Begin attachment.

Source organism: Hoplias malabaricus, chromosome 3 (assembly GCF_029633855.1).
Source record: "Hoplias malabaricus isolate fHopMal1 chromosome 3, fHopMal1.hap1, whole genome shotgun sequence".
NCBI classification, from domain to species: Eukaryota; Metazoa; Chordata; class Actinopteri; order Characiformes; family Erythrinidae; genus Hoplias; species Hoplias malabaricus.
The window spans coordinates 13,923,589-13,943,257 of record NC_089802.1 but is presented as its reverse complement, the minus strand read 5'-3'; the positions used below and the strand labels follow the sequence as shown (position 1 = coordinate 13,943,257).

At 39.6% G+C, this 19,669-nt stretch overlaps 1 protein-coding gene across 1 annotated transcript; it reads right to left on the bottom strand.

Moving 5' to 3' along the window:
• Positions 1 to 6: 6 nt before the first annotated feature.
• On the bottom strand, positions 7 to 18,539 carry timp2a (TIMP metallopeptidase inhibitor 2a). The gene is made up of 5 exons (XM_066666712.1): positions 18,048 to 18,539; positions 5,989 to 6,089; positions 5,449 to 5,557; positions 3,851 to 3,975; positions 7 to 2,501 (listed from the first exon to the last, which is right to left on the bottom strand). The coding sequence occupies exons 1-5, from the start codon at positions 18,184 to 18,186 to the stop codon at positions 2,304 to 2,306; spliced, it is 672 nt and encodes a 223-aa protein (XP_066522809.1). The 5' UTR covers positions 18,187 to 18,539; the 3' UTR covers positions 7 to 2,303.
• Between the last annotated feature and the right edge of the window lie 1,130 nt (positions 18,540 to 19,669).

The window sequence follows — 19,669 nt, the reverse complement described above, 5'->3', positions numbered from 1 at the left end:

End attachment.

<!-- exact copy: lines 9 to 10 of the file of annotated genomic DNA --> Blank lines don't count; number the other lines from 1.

• Between the last annotated feature and the right edge of the window lie 1,130 nt (positions 18,540 to 19,669).

The window sequence follows — 19,669 nt, the reverse complement described above, 5'->3', positions numbered from 1 at the left end: